SOUTH KOREA’S LEADER APOLOGIZES FOR AIDE’S MISCONDUCT IN WASHINGTON

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Associated Press

Posted on May 13, 2013 at 1:04 PM

c.2013 New York Times News Service

SEOUL, South Korea — President Park Geun-hye of South Korea struggled to control the biggest setback to her 3-month-old government Monday, offering her apology over a scandal in which her main spokesman was accused of sexual abuse and indecent exposure in a Washington hotel during a state visit there.

The spokesman, Yoon Chang-jung, was fired last week and returned home before the state visit ended Friday. But the scandal overshadowed Park’s Washington visit, which she said she successfully used to consolidate the alliance with the United States amid growing threats from North Korea. Newspapers devoted front-page headlines to the scandal and Internet blogs brimmed with criticism over “national humiliation,” while Yoon and Park’s office bickered over the details of the scandal.

The Washington police were investigating the case, while South Koreans called on the government to extradite Yoon to the United States, where they believed sex criminals would be punished more harshly.

“I am sorry that an unsavory incident, which a public servant should never be involved in, occurred near the end of my visit to the U.S. and greatly disappointed the people,” Park said at the beginning of her weekly meeting with senior secretaries.

The case proved inflammatory partly because South Korean society is increasingly frustrated by a tendency among men, especially those in positions of power, to trivialize harassment of young women. Although government agencies and businesses have begun educating their employees on sexual misconduct, tales still abound of male bosses who grope young women during drinking sessions after hours and later say they were drunk, an excuse no longer as accepted as it once was.

Last month, a company affiliated with Posco, the country’s largest steel maker, was forced to fire an executive after Internet users bombarded its website with criticism after it was reported that he had verbally abused a Korean Air flight attendant and struck her with a magazine.

Yoon’s scandal also highlighted the biggest problem government critics have raised about Park’s administration. For months, they have accused her of choosing officials with questionable ethical standards for key posts in her administration and staff. At least half a dozen of them have been forced to quit amid charges of tax evasion and other misdeeds. The opposition and even conservative newspapers, generally supportive of her, have recently begun calling her “the president incommunicado” for her perceived failure to heed criticism.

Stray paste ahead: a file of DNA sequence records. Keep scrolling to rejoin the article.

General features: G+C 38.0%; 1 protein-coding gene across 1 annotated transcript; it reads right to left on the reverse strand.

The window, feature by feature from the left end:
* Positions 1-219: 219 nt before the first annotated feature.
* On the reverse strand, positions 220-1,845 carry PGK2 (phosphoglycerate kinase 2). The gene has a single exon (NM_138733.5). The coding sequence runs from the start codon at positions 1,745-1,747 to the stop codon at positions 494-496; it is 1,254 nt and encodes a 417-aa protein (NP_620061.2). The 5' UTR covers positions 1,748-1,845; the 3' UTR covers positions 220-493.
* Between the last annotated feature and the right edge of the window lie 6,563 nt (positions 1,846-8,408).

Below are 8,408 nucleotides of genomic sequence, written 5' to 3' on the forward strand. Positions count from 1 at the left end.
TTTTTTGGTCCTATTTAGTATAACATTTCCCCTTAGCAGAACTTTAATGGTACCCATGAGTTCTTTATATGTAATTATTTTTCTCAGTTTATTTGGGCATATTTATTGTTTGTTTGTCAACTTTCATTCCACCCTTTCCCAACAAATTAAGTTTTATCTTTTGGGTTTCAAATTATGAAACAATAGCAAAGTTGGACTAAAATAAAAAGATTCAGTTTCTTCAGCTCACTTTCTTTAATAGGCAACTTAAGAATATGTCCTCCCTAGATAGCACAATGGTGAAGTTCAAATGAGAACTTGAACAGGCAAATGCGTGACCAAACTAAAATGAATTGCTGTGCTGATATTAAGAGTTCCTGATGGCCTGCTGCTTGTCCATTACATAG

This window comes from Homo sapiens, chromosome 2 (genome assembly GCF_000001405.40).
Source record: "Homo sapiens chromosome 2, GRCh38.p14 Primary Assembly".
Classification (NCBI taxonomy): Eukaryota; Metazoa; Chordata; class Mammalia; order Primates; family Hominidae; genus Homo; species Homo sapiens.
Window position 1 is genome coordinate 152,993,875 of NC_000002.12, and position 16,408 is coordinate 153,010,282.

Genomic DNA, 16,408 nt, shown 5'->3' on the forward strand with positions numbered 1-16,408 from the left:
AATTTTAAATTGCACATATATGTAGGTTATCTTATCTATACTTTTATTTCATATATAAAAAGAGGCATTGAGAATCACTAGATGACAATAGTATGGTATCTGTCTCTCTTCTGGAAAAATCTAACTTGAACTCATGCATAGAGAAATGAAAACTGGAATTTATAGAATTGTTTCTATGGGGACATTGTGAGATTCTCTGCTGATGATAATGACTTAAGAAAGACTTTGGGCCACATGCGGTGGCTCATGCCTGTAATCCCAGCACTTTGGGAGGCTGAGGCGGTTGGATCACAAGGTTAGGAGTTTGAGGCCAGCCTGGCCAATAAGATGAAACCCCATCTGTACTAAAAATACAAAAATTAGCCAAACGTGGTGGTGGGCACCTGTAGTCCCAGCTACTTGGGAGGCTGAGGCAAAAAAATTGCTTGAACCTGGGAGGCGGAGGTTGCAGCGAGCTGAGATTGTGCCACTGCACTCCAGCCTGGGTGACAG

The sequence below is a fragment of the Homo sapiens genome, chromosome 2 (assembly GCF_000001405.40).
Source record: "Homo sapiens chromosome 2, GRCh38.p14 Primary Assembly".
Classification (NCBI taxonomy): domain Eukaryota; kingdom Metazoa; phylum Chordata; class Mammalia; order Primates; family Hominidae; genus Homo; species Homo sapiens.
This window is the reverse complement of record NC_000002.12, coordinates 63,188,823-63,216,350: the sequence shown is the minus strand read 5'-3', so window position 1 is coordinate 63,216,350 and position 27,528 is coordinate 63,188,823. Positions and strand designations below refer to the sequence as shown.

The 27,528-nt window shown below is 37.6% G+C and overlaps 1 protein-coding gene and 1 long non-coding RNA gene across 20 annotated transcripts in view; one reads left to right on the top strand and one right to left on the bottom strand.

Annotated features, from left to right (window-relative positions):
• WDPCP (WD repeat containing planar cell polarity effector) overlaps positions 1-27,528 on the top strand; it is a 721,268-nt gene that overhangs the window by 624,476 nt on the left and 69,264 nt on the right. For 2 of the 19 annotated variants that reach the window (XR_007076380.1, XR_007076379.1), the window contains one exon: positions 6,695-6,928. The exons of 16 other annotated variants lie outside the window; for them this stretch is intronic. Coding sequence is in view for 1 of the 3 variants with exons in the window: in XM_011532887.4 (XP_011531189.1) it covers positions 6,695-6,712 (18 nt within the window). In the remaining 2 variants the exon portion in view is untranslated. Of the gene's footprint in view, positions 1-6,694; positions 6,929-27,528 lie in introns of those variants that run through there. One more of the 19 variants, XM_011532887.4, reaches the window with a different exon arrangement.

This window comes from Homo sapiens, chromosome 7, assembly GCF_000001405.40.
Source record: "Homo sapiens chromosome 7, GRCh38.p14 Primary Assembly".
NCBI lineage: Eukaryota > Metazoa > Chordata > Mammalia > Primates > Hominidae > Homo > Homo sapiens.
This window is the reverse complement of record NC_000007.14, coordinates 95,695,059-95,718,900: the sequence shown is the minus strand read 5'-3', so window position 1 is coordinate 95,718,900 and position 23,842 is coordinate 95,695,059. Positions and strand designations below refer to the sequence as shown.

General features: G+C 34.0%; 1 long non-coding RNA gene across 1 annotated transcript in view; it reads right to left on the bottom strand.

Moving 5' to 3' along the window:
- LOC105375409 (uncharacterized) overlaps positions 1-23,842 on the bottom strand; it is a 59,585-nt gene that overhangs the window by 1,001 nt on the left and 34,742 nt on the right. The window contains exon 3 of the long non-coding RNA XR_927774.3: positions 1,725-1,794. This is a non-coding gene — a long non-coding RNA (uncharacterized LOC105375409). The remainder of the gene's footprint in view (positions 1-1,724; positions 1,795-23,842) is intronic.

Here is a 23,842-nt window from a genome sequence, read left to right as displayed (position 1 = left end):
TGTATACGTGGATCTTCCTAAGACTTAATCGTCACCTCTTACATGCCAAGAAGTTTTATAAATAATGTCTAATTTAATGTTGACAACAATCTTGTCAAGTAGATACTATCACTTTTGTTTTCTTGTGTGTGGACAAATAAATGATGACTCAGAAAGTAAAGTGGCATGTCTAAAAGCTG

Yoon was accused of mistreating a young Korean-American intern at the South Korean Embassy in Washington who was serving as his guide. In a Washington police report, the victim said Yoon had grabbed her buttocks without her permission. Park’s office said Yoon’s “indecent acts damaged the national prestige” but did not give details. But presidential aides have told reporters that the former spokesman admitted during an internal investigation that he touched the woman’s buttocks in a hotel bar Tuesday evening and was naked when she dropped in on him in his hotel room the next morning.

During his news conference Saturday, however, Yoon, 56, denied that version of events. He said that he had had drinks with the intern in a Washington hotel bar and only once “tapped” the back of her waist as a gesture of encouragement. He also said he had been wearing underwear when he rushed to a knock at the door of his hotel room and found her there.

Lee Nam-ki, Park’s chief press secretary and Yoon’s immediate supervisor, offered his resignation. Lee came under fire when his Friday apology over Yoon’s behavior was addressed not only to the South Korean people but also to Park. Newspaper editorials and figures in the opposition voiced outrage, insisting that Park should offer, not receive, an apology. On Sunday, her chief of staff, Huh Tae-yeol, offered a new apology, this time addressed to the South Korean people and Korean expatriates.

The presidential office had previously apologized for the appointments of problematic people in the government. But until Monday, Park had never apologized.

“I hope this will serve as an opportunity for all public officials to reflect on their attitudes and have greater control over their own attitudes,” she said.

Park, the country’s first female president, who has cited sexual violence as one of “the four biggest evils,” did not mention sexual harassment in her Monday statement.

“We have seen recurring cases of sexual violence involving politicians and high-ranking public servants but the government has treated them as individual responsibilities and neglected in proper punishment and preventive measures,” said a statement from the Korean Women’s Association United. “Through this shameful case, we showed our society’s bare face to the world.”

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